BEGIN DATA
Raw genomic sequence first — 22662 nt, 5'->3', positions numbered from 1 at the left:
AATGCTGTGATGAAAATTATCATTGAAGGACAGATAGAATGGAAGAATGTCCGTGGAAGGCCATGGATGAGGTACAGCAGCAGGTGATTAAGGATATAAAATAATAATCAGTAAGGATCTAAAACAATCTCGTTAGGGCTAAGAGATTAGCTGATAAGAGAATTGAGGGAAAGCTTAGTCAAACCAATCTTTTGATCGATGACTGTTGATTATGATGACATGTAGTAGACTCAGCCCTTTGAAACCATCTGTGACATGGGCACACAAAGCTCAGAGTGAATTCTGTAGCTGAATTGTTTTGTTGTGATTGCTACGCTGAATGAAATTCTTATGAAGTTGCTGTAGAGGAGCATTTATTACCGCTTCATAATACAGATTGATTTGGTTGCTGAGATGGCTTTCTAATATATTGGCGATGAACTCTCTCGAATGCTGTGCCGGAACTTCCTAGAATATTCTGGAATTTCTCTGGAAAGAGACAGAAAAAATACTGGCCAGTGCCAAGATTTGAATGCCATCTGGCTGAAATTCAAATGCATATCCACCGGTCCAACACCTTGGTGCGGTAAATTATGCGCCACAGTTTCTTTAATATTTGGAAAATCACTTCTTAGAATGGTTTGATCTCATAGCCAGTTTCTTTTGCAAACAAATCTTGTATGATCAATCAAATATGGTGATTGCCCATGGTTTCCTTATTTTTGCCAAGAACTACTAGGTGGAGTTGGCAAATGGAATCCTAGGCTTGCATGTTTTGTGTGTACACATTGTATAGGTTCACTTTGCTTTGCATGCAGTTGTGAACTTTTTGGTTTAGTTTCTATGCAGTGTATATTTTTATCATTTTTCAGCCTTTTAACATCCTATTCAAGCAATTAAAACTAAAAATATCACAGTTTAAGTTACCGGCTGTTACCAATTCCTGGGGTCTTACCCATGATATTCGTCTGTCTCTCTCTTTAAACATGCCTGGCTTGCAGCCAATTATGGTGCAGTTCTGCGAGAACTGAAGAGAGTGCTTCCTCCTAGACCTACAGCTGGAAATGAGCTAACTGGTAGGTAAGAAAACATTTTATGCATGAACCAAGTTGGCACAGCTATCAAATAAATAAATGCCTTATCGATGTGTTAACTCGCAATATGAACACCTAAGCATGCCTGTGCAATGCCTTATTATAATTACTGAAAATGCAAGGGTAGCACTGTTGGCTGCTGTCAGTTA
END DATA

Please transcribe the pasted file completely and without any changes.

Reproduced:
Raw genomic sequence first — 22662 nt, 5'->3', positions numbered from 1 at the left:
AATGCTGTGATGAAAATTATCATTGAAGGACAGATAGAATGGAAGAATGTCCGTGGAAGGCCATGGATGAGGTACAGCAGCAGGTGATTAAGGATATAAAATAATAATCAGTAAGGATCTAAAACAATCTCGTTAGGGCTAAGAGATTAGCTGATAAGAGAATTGAGGGAAAGCTTAGTCAAACCAATCTTTTGATCGATGACTGTTGATTATGATGACATGTAGTAGACTCAGCCCTTTGAAACCATCTGTGACATGGGCACACAAAGCTCAGAGTGAATTCTGTAGCTGAATTGTTTTGTTGTGATTGCTACGCTGAATGAAATTCTTATGAAGTTGCTGTAGAGGAGCATTTATTACCGCTTCATAATACAGATTGATTTGGTTGCTGAGATGGCTTTCTAATATATTGGCGATGAACTCTCTCGAATGCTGTGCCGGAACTTCCTAGAATATTCTGGAATTTCTCTGGAAAGAGACAGAAAAAATACTGGCCAGTGCCAAGATTTGAATGCCATCTGGCTGAAATTCAAATGCATATCCACCGGTCCAACACCTTGGTGCGGTAAATTATGCGCCACAGTTTCTTTAATATTTGGAAAATCACTTCTTAGAATGGTTTGATCTCATAGCCAGTTTCTTTTGCAAACAAATCTTGTATGATCAATCAAATATGGTGATTGCCCATGGTTTCCTTATTTTTGCCAAGAACTACTAGGTGGAGTTGGCAAATGGAATCCTAGGCTTGCATGTTTTGTGTGTACACATTGTATAGGTTCACTTTGCTTTGCATGCAGTTGTGAACTTTTTGGTTTAGTTTCTATGCAGTGTATATTTTTATCATTTTTCAGCCTTTTAACATCCTATTCAAGCAATTAAAACTAAAAATATCACAGTTTAAGTTACCGGCTGTTACCAATTCCTGGGGTCTTACCCATGATATTCGTCTGTCTCTCTCTTTAAACATGCCTGGCTTGCAGCCAATTATGGTGCAGTTCTGCGAGAACTGAAGAGAGTGCTTCCTCCTAGACCTACAGCTGGAAATGAGCTAACTGGTAGGTAAGAAAACATTTTATGCATGAACCAAGTTGGCACAGCTATCAAATAAATAAATGCCTTATCGATGTGTTAACTCGCAATATGAACACCTAAGCATGCCTGTGCAATGCCTTATTATAATTACTGAAAATGCAAGGGTAGCACTGTTGGCTGCTGTCAGTTA